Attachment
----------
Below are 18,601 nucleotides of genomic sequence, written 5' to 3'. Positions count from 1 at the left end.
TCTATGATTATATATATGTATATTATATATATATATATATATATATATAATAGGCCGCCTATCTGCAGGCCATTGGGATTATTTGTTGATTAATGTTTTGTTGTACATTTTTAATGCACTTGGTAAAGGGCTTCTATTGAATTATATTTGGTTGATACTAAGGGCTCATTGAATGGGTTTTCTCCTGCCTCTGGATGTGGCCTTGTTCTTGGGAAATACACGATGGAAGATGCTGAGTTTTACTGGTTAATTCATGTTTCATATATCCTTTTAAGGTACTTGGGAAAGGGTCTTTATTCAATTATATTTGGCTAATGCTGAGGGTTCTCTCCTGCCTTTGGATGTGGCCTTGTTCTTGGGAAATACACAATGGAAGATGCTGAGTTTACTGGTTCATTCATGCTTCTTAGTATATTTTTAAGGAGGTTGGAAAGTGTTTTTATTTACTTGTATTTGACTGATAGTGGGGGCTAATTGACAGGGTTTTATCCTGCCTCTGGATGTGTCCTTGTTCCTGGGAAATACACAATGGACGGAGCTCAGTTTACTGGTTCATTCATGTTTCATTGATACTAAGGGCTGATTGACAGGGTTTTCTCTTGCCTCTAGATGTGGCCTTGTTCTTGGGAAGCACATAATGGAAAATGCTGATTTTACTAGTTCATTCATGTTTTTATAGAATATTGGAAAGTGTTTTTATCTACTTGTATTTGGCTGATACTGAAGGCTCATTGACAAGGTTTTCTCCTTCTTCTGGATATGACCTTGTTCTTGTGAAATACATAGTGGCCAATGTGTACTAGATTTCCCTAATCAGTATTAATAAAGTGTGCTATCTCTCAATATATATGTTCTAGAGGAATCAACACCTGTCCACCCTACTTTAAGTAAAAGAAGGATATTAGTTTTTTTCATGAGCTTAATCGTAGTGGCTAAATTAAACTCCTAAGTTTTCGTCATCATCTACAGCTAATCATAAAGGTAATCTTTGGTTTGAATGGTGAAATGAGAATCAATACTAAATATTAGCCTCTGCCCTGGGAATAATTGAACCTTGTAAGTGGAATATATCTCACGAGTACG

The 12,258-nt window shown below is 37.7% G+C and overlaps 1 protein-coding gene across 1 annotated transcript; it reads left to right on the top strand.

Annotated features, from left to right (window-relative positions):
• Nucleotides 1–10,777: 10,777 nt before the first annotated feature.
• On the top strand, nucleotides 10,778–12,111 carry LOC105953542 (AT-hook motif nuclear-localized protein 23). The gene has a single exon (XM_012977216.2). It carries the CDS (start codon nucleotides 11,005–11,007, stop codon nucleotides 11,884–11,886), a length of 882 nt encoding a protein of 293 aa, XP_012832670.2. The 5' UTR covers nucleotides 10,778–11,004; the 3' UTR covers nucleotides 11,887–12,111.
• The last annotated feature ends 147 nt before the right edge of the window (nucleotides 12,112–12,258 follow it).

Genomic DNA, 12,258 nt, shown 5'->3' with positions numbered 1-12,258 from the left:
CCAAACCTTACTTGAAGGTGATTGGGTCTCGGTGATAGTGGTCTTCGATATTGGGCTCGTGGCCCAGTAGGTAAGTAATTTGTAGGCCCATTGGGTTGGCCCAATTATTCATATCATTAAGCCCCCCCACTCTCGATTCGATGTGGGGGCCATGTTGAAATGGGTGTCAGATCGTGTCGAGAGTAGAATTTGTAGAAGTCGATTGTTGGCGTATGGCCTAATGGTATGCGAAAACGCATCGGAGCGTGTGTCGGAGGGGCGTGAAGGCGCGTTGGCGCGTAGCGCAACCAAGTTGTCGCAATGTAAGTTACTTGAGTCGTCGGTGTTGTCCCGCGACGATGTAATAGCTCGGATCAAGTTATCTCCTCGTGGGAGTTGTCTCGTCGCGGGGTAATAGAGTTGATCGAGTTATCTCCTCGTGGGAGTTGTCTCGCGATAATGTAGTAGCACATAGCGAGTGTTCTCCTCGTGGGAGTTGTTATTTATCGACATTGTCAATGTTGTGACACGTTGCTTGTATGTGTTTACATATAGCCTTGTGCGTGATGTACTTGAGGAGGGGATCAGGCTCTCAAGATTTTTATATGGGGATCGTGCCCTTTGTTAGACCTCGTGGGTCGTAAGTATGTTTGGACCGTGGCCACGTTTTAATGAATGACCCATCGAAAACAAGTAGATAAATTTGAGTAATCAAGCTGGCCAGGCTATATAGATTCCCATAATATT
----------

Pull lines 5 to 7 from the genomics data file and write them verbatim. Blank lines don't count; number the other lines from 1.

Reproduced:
• Nucleotides 1–10,777: 10,777 nt before the first annotated feature.
• On the top strand, nucleotides 10,778–12,111 carry LOC105953542 (AT-hook motif nuclear-localized protein 23). The gene has a single exon (XM_012977216.2). It carries the CDS (start codon nucleotides 11,005–11,007, stop codon nucleotides 11,884–11,886), a length of 882 nt encoding a protein of 293 aa, XP_012832670.2. The 5' UTR covers nucleotides 10,778–11,004; the 3' UTR covers nucleotides 11,887–12,111.
• The last annotated feature ends 147 nt before the right edge of the window (nucleotides 12,112–12,258 follow it).